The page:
I’ve been invited (hired) to come talk with and demonstrate Project-Based Learning at a conference for Chinese teachers here in Shenzhen, China. What follows is a rough, stream of consciousness post that are like my bread-crumbed notes for each day that I’m here. Please forgive any typos or cultural gaffes.
And if you’re reading this on Facebook or Twitter, please leave your comments here at the bottom of this post. I can’t read them on Facebook or Twitter. 🙂
It’s 1am on day one and I’m feeling pretty good today. I got six hours of sleep. Skipped breakfast but am waiting for my ankles to stop swelling from the airline flight. Meeting Tori Cheung, my contact, for lunch and will go over work for the next couple days. She is from Taiwan, originally, lived in San Francisco for about 18 years.
I was early for lunch and found that most people in Shenzhen speak zero English, unlike what I had read (most people under 30 years old speak some English). Or at least the ones here in what Tori keeps calling “a remote area.” It’s like a suburb with high-rises and lots of people. So we walked a few blocks away from the hotel and ate at a local restaurant. Note: Daikon radishes are extremely spicy…at least they were today. We both struggled to eat some of the food. A begger woman came inside looking for money and a beggar man stayed at the doorway of the restaurant playing a one stringed guitar. Not a guitar but that traditional Chinese instrument. No one gave her money except for one of the waiters handed her money and asked her to leave. Tori said that was very unusual to have a begger actually come inside the restaurant. Following the lead of my host, I did not give her money. Later I thought on it and realized that I had some RMB in my pocket and handing her a few would’ve been like handing her a couple quarters to me. it would’ve been very easy. But again, on day 1, I’m going to follow my host.
We walked back to the hotel and did some clarification on the timing and expectations of some of my lessons. This is a PBL conference; however very little of what they are asking me to do is actual PBL. I did learn that several school districts have spent millions and millions of dollars building large PBL facilities. These facilities have farms and shooting ranges and athletic events and movie theaters that are run by hired adults. And the schools bring the students to observe the work that the adults are doing and they call that PBL. Yes students go into the movie theater where the school district has purchased DVDs and show videos to the kids. This is a PBL class, according to these Chinese schools. I think these facilities are a wonderful opportunity to have just a slight shift and do some truly amazing learning with kids.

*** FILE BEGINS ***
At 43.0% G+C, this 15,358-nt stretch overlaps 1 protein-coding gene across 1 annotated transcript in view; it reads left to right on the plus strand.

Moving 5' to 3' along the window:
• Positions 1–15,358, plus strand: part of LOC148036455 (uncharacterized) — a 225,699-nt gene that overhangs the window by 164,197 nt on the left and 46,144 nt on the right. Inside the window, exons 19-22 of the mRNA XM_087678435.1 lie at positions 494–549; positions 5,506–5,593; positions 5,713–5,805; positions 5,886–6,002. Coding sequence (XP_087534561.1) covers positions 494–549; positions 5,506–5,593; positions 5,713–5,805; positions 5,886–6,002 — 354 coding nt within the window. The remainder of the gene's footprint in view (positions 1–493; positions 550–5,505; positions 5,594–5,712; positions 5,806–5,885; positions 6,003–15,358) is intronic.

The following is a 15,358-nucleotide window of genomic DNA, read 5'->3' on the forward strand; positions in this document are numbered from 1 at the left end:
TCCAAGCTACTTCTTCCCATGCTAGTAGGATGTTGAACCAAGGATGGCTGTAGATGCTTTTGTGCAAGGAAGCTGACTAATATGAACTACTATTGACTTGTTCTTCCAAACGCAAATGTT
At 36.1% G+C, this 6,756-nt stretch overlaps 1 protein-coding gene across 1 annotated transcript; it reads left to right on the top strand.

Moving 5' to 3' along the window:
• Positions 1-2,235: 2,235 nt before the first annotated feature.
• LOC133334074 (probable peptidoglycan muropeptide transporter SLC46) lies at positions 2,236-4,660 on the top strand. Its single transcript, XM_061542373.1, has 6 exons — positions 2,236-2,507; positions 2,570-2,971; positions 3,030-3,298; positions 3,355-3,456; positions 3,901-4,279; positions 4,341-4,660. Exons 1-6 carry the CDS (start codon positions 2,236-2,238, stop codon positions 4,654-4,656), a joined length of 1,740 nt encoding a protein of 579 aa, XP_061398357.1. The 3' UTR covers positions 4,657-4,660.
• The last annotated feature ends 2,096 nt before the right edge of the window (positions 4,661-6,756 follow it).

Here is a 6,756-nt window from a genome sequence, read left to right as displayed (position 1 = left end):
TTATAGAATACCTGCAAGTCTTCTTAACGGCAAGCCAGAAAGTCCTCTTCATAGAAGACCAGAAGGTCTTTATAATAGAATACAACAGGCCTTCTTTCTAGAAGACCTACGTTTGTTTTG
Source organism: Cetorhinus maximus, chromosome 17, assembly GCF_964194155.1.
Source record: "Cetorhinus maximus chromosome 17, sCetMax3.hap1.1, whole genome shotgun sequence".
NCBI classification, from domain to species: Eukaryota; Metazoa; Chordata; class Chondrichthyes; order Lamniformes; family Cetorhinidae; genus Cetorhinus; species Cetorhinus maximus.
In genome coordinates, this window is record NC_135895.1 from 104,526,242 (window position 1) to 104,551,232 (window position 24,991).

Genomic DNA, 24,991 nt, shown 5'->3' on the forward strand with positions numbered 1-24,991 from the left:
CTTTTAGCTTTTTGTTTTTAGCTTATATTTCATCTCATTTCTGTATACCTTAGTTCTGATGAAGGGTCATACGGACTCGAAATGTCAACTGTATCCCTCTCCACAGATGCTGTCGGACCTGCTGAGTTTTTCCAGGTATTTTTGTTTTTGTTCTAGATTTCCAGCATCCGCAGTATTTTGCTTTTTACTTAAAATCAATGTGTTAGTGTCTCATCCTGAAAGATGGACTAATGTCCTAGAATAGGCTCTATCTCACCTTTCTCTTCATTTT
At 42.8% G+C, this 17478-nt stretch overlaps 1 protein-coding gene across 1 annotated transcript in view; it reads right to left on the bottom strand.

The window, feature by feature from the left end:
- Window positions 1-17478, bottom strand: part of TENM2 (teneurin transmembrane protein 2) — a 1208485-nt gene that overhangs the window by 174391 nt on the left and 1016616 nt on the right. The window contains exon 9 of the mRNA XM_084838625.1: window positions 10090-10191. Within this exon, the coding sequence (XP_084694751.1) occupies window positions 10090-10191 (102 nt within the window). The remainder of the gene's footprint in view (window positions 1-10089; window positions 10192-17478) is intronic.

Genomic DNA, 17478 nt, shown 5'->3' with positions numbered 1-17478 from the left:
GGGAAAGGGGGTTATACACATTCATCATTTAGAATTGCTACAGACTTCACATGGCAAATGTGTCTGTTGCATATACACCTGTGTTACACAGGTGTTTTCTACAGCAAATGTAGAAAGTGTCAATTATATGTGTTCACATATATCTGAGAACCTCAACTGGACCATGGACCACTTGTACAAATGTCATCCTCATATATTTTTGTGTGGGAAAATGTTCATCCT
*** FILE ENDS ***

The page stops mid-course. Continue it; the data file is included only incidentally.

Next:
Right as I learn about the PBL facilities I start realizing that there is a lot in China that I’m seeing so far that is very western but has some sort of Hitchcock or Serling sort of surreal twist to the reality of it. Like, it is very familiar but there’s just something unidentifiable and “off” about it. Kind of like the Christmas decorations all over the inside of our beautiful hotel lobby. The decorations are just not quite right. But it is a Western Hotel and so they seem obliged to put up those sorts of things. I see lots of English translations which are almost perfect but not quite. I think to myself about trying a hamburger or a steak that the Chinese have prepared and I wonder if it will also be just slightly not quite right. And I think about how we in America cook Chinese food like sweet and sour chicken and call it Chinese when in actuality it’s not quite right either.
When I think about culture and these “not quite right” moments I’m trying to see the obvious educational connections to learning something completely foreign to yourself. There’s courage there. There’s courage in just going ahead and trying it even though you don’t have it perfect. There’s also a bit of arrogance and saying that it is the same when it’s not quite the same. Kevin Honeycutt wrote a post and tells a story about an iPhone that he bought in Shanghai. When he asked if it was real the vendor responded to him, “China real.” This means that it’s close, but not quite right. I have a feeling I will get to see quite a bit of this tomorrow as we travel around Shenzhen.
I’m trying to remember some of my basic Chinese phrases and will try them out on Tori to see if I too, am just not quite right with them, before I use them.
Incidentally there are no smoking rules around the area but yet there are lots of guidelines and safety supports for what to do if there is a fire.
Oh and apparently I am a curiosity as I walk around the streets here. Not so much when I’m with Tori but by myself everyone stares. I’m not sure if they’re staring because I’m American or because I’m fat. Shenzhen is not a small town and I’ve read that it’s full of immigrants but apparently it’s immigrants from all over China. People don’t talk when I’m around them like they stop talking when I walk by and they just stare. since I’ve left the Hong Kong airport I have not seen another Caucasian person at all, except on the television where they keep advertising products with Caucasian people.
I also find myself wanting to default toward communicating in Spanish. Apparently my skills there are better than I thought! However, I’m sure that’s just as useless as my English.
I would send this out on my word press but apparently that is also blocked under The Great Firewall of China. Maybe the app will work.